The suffering of 700,000 Yemenis living in Hodeidah will end as soon as their city is liberated by the rapid advance of the legitimate Yemeni forces, supported by the Arab coalition. The coalition managed in a short period of time in capturing Hodeidah airport on Saturday, which is an important strategic step in its mission to liberate the province’s main port.
Seventy percent of Yemen’s imports pass through the port, which has been the Iran-backed militias’ source of income for three years (they have imposed a fee of some $100,000 on each ship seeking to dock and unload its food or oil cargo). Ending the militias’ hold on the port will restore valuable income to Yemen’s budget and ensure that employee salaries are paid after a 20-month halt. The capture of the port will also stop the smuggling of Iranian missiles, 130 of which were used to target Saudi territory.
The Arab coalition is following a humanitarian strategy alongside its military one in order to protect civilians and infrastructure in a manner that would liberate the city with minimal lossesSalman al-Dosary
Most importantly though, the liberation of the port will be a decisive step that forces the Houtihs to return to the negotiations table to discuss a political solution based on the Gulf initiative, national dialogue and Security Council resolution 2216.
Hodeidah is the Houthis’ last remaining city stronghold after the capital Sanaa.
The coalition's humanitarian focus
All signs indicate that the Houthis will have a very hard time retaining Hodeidah. Such a feat is beyond their capabilities as they only have some 2,000 fighters in the city, many of whom are foreign outcasts who are alien to the city. These fighters are surrounded by 700,000 Yemeni residents and 25,000 Yemeni army and resistance members.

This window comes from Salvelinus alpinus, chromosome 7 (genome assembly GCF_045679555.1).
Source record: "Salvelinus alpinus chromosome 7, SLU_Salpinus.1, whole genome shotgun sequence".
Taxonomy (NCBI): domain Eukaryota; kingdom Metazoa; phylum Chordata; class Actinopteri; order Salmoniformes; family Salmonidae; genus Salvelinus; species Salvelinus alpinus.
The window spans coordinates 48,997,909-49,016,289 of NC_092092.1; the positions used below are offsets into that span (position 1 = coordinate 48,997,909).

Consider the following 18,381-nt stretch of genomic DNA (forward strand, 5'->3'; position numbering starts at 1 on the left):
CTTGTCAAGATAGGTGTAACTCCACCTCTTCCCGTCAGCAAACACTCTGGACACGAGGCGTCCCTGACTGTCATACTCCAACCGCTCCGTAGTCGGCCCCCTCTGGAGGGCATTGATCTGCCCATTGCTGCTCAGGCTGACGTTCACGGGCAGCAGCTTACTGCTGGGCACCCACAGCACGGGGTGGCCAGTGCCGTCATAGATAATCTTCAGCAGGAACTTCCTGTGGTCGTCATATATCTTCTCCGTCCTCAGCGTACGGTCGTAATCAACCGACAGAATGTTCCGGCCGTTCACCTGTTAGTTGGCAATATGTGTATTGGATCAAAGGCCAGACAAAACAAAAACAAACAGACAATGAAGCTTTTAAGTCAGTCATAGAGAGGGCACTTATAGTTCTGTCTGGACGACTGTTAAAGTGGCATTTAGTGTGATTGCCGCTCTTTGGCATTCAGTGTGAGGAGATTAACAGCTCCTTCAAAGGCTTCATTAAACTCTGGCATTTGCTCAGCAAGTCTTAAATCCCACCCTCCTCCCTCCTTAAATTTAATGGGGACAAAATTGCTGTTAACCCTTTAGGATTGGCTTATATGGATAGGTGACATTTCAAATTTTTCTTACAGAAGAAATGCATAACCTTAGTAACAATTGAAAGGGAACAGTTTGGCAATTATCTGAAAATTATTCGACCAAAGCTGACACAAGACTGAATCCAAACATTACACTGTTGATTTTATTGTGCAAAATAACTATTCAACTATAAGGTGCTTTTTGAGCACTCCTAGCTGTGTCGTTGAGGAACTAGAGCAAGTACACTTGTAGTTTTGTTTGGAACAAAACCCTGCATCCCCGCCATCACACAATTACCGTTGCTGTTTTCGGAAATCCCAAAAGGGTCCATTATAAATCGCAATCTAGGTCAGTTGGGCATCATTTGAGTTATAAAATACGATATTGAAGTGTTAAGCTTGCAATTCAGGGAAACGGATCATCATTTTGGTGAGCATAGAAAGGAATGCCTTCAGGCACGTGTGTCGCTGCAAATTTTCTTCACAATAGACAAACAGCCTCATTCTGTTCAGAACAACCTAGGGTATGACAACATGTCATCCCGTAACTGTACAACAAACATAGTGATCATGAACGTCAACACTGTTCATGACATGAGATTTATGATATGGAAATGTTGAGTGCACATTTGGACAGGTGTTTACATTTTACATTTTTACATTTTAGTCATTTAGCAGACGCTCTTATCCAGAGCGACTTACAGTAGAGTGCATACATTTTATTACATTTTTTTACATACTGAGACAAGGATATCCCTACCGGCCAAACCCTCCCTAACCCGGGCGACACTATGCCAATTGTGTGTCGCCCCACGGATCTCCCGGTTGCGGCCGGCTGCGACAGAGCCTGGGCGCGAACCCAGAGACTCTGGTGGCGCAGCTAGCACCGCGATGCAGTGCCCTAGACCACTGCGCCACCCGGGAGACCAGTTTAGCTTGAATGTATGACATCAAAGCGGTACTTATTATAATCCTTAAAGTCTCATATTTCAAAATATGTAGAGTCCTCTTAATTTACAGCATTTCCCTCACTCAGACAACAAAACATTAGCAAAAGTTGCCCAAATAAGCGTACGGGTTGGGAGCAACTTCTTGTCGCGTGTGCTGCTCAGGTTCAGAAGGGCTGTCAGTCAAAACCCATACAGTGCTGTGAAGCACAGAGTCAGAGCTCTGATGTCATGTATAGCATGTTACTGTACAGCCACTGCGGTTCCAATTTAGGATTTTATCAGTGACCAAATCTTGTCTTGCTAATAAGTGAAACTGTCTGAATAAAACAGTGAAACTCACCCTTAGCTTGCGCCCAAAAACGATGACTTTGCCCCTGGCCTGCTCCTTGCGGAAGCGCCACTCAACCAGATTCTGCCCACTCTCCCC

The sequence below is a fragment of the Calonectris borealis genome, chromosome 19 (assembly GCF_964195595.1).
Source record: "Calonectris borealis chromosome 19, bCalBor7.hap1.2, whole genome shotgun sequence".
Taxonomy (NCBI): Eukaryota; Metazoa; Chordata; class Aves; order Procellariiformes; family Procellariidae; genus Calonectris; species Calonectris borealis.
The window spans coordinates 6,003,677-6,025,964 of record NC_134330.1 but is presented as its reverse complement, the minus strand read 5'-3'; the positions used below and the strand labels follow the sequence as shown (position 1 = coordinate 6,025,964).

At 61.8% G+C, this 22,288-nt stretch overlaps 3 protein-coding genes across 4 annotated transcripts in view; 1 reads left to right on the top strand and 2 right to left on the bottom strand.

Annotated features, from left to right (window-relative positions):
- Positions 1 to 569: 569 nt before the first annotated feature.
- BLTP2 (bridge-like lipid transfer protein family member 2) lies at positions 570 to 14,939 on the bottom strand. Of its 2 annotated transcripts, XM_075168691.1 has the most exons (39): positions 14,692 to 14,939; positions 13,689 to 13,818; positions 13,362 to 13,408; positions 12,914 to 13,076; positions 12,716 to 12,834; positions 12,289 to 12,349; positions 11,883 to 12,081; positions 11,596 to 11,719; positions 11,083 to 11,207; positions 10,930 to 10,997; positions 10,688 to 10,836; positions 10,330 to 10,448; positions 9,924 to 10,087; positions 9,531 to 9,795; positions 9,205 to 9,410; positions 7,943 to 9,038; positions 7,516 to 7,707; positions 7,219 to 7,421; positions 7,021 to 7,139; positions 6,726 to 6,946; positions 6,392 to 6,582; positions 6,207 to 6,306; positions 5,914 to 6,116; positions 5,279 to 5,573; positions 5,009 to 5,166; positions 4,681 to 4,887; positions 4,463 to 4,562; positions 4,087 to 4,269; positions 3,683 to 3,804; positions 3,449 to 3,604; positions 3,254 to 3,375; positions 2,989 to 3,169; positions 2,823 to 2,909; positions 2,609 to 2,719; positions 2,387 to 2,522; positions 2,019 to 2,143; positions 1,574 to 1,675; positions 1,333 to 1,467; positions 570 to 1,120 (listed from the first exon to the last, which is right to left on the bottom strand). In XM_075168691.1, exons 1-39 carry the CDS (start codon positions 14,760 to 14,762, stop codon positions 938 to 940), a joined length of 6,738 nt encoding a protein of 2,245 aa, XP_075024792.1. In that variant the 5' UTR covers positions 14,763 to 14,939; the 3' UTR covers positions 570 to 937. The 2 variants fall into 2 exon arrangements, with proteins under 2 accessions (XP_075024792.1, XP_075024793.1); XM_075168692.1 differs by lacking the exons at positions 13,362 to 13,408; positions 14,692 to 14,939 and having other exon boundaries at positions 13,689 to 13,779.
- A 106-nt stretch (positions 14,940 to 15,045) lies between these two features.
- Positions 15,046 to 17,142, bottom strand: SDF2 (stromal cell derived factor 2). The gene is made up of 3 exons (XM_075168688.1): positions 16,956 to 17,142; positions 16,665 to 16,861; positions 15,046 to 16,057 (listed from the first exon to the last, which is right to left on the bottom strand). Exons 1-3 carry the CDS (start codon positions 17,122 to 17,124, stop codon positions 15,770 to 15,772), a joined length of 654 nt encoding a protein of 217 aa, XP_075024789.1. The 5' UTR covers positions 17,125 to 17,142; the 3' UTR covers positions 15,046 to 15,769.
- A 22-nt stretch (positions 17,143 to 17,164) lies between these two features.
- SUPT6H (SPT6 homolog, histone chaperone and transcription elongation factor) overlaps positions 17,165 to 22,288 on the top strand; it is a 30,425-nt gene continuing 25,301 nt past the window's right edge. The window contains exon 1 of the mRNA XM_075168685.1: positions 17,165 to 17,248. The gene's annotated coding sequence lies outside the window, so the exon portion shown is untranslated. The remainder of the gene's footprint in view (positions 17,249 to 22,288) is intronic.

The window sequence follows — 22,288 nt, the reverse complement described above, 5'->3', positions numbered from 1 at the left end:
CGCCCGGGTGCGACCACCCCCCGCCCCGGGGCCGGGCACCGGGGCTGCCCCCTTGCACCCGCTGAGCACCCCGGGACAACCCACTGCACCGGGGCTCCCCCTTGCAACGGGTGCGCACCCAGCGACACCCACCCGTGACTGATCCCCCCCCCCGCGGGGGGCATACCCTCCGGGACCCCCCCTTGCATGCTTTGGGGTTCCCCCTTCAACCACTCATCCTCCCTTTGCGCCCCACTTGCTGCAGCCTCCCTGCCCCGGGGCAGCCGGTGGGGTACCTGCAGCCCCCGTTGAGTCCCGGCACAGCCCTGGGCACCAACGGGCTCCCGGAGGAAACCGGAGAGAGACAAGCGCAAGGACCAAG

The Arab coalition will seek to wage a lightening battle and it will emerge victorious in a short period of time. It will not allow false humanitarian claims made by the UN and its agencies to be politically exploited by the Houthis to prolong the crisis in Hodeidah and the suffering of the people.
The Guardian, quoting UN officials, meanwhile, predicted that civilian casualties may reach 300,000. What sort of nonsense is this?
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The Arab coalition is following a humanitarian strategy alongside its military one in order to protect civilians and infrastructure in a manner that would liberate the city with minimal losses.
The coalition was right in waiting three years before launching its military operation. It waited three long years on the UN to intervene and take control of Hodeidah port. It did neither this nor that. It instead allowed the Houthis to capture the port.
The military operation will push the Houthis to the negotiations table, an achievement that was not reached by the UN through its long silence. The liberation of Hodeidah will create enough massive pressure to bring the Houthis to negotiations.
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